Physically inspired signal processing problems in the areas of Acoustics and Spatial Audio; Wireless and Mobile Communications; and Bio-medical applications. These include spatial sound-field recording and reconstruction, broadband/nearfield beamforming, array signal processing, photo-acoustics, wireless channel modelling, capacity analysis of spatial channels, wave propagation modelling, and MIMO systems.
- Active noise control over space using Spherical Harmonic Domain/Wave Domain Signal Processing (SONY)
- Active sound control and noise reduction over space
- Human-Unmanned Aerial Vehicle interactions: Making drones talk and listen
- Planar microphone array for spatial audio recording
- Privately owned public space: Noise cancellation over multiple regions
- Spatial Sound Control for Testing Multi-channel Audio Devices
- High-tech Biodiversity Rescue
- The cocktail party problem: Advancing binaural localisation techniques
Professor Thushara Abhayapala received a BEng (Honors) in 1994 and a PhD degree in Engineering in 1999, both from the Australian National University, Canberra. He was the Deputy Dean of CECS between 2015-18, the Director of the Research School of Engineering at ANU between 2010-14, and the Leader of the Wireless Signal Processing (WSP) Program at the National ICT Australia (NICTA) from November 2005 to June 2007.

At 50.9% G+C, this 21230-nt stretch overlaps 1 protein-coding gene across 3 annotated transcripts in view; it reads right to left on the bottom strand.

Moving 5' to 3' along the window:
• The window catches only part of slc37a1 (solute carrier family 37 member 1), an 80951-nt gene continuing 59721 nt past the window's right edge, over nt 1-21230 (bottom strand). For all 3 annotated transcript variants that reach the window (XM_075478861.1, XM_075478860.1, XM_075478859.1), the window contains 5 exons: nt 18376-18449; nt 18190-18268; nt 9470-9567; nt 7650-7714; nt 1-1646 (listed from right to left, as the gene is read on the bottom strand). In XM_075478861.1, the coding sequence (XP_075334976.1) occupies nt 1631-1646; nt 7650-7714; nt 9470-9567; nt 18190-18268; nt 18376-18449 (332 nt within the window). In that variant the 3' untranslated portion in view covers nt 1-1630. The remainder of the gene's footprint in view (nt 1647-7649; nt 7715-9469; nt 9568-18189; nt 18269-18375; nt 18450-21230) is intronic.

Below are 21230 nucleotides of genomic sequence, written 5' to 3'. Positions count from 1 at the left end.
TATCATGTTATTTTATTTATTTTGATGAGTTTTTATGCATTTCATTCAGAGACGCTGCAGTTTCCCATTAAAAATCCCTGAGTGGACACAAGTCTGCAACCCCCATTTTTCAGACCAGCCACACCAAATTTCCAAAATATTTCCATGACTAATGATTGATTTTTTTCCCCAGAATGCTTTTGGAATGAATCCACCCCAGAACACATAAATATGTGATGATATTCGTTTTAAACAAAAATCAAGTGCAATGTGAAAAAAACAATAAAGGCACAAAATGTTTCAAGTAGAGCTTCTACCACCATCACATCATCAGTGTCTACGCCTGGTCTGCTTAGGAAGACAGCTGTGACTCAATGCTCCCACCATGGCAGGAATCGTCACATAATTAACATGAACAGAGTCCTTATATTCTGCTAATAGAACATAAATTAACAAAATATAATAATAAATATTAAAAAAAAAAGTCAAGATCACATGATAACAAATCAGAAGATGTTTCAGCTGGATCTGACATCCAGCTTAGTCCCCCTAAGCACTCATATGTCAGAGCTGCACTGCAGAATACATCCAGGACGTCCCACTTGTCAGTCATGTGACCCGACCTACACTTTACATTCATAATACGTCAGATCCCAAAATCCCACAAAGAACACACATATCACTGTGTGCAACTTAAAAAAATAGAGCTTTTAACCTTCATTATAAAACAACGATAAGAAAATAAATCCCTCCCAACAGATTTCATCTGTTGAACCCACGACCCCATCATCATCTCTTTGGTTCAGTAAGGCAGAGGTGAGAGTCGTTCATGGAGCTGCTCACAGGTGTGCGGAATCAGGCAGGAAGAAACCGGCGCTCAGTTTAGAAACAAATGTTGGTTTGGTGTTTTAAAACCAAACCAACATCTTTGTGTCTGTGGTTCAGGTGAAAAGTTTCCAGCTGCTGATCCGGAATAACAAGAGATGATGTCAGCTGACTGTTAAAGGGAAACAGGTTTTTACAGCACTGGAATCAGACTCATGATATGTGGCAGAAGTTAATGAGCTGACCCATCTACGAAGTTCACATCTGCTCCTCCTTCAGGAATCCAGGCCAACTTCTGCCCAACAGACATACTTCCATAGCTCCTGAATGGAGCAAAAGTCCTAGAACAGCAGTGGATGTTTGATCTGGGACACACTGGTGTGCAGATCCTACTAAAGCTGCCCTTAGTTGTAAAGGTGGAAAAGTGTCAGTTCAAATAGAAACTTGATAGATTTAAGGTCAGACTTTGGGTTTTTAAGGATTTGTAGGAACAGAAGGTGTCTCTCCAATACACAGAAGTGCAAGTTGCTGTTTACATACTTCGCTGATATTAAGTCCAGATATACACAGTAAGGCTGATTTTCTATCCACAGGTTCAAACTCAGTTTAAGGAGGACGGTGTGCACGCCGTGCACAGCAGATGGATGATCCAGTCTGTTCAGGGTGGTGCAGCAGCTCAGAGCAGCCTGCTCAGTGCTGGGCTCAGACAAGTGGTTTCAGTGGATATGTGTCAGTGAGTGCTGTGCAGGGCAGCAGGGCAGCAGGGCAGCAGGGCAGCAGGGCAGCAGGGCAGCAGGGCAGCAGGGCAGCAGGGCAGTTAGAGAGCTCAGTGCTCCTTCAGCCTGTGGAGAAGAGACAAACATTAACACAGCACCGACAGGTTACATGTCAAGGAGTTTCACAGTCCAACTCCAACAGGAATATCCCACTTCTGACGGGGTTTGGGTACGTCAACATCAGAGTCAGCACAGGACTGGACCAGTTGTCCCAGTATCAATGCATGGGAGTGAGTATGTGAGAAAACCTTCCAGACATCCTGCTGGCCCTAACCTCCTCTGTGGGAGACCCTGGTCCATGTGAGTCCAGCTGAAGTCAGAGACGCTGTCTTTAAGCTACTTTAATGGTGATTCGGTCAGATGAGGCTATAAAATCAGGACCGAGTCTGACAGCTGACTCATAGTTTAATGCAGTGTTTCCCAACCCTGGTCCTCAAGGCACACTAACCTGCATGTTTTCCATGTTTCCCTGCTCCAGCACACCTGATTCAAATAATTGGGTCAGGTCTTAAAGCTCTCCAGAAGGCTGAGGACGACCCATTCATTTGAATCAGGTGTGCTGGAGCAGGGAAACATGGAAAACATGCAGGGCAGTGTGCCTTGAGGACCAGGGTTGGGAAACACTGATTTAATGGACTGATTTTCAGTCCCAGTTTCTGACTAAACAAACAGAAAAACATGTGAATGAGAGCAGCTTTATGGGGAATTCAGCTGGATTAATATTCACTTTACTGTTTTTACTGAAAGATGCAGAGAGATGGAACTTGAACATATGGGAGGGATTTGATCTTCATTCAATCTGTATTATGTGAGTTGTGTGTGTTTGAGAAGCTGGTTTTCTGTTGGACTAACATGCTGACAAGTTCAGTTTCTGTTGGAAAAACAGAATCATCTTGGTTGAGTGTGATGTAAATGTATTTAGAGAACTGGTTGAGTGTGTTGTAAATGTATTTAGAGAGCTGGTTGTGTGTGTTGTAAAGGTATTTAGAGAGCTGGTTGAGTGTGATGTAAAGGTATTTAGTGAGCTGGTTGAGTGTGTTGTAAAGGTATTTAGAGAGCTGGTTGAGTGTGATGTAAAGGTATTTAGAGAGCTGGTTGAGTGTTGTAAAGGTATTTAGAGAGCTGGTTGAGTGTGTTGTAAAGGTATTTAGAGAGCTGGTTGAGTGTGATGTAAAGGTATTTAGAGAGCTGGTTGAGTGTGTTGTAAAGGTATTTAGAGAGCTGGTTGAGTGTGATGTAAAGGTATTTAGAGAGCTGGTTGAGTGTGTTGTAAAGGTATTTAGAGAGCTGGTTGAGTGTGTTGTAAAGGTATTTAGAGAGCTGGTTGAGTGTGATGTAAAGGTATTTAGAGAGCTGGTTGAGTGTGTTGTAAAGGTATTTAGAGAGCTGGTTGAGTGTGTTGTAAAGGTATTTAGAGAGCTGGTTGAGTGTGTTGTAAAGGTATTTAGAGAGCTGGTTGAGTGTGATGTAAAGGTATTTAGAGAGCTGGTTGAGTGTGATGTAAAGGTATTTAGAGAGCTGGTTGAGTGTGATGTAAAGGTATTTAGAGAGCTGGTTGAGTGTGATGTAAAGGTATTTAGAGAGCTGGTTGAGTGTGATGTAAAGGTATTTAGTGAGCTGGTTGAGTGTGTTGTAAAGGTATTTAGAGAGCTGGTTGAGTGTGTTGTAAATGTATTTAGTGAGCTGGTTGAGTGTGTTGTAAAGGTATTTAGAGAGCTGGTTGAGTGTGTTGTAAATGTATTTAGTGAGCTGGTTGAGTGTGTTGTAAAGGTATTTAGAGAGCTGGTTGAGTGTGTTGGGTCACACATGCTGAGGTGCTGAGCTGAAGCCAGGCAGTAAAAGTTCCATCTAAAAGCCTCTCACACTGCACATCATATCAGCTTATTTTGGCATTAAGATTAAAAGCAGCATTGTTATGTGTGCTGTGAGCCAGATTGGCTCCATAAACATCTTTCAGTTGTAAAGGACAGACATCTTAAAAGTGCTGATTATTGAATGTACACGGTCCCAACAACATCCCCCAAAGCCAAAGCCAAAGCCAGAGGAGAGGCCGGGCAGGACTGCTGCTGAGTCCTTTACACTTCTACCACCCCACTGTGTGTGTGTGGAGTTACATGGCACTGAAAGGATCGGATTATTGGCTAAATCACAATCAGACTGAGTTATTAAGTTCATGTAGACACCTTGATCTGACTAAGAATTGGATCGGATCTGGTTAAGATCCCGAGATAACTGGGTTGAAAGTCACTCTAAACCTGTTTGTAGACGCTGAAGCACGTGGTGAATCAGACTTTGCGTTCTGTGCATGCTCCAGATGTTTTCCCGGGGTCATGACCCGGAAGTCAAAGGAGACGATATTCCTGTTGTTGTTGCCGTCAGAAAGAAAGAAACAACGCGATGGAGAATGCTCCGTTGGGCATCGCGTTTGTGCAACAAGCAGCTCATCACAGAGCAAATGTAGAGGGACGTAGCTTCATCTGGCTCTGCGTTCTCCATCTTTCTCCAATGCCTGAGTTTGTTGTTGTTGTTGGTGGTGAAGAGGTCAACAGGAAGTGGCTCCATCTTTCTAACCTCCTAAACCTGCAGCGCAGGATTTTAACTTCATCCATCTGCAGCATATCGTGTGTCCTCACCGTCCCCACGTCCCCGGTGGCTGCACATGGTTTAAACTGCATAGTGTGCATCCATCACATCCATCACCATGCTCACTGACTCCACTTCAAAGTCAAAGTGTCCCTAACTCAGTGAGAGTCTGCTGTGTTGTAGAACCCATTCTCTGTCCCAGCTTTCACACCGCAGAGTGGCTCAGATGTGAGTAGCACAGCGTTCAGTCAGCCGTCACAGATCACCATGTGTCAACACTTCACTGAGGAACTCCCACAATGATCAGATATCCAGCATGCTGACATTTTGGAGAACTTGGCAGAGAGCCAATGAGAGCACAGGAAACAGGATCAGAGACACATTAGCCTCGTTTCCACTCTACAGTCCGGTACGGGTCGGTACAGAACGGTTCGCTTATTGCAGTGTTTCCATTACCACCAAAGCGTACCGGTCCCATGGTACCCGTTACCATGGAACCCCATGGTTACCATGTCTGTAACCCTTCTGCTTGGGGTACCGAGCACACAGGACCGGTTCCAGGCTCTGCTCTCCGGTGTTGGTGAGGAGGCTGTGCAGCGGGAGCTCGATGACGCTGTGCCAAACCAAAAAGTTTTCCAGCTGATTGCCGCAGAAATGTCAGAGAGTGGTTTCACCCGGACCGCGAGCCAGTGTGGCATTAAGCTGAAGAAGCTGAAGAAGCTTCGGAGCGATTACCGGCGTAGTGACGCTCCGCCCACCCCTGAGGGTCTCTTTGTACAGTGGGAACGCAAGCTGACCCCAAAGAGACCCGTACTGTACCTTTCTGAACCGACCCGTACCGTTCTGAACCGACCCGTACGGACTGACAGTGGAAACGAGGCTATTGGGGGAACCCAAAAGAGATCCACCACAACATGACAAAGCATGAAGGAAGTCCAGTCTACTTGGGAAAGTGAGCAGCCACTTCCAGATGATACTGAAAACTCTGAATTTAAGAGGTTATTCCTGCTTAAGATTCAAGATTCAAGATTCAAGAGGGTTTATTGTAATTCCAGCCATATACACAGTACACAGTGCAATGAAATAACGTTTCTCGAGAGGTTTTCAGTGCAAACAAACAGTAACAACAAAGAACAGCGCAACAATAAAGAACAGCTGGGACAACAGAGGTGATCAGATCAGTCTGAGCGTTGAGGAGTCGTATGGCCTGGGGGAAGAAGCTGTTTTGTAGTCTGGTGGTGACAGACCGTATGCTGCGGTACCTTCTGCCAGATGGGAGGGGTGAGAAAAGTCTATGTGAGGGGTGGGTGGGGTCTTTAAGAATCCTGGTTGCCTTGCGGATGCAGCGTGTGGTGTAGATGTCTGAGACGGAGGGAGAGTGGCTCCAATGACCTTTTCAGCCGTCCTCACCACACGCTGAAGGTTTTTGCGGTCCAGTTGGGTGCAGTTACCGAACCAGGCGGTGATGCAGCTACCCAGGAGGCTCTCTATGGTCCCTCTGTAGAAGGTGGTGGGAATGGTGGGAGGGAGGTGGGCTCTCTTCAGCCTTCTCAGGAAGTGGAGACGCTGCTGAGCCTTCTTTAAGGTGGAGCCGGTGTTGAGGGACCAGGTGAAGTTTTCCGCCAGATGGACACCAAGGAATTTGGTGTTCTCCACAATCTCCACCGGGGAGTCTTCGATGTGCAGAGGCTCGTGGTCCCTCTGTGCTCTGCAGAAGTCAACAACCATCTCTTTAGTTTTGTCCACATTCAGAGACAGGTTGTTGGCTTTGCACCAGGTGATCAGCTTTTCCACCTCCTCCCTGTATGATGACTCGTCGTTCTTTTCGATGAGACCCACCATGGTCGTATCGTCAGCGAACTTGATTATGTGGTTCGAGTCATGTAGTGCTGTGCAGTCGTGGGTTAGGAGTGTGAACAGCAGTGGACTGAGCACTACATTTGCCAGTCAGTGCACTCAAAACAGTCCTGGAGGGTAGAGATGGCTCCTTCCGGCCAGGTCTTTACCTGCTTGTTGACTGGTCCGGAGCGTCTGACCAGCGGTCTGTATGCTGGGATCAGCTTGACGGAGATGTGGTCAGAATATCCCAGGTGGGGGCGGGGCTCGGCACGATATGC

Activities & Awards
Professor Abhayapala has supervised more than 40 PhD students, and co-authored over 300 peer reviewed papers. He was an Associate Editor of IEEE/ACM Transactions on Audio, Speech, and Language Processing (2013-17) and a Member of the Audio and Acoustic Signal Processing Technical Committee (2011-2016) of the IEEE Signal Processing Society. He is a Fellow of Engineers Australia (IEAust).
Among many contributions, he is one of the first researchers to use spherical harmonic based eigen-decomposition in microphone arrays and to propose the concept of spherical microphone arrays; novel contributions on the multizone sound field reproduction problem; and was one of the first to show the fundamental limits of spatial sound field reproduction using arrays of loudspeakers and spherical harmonics.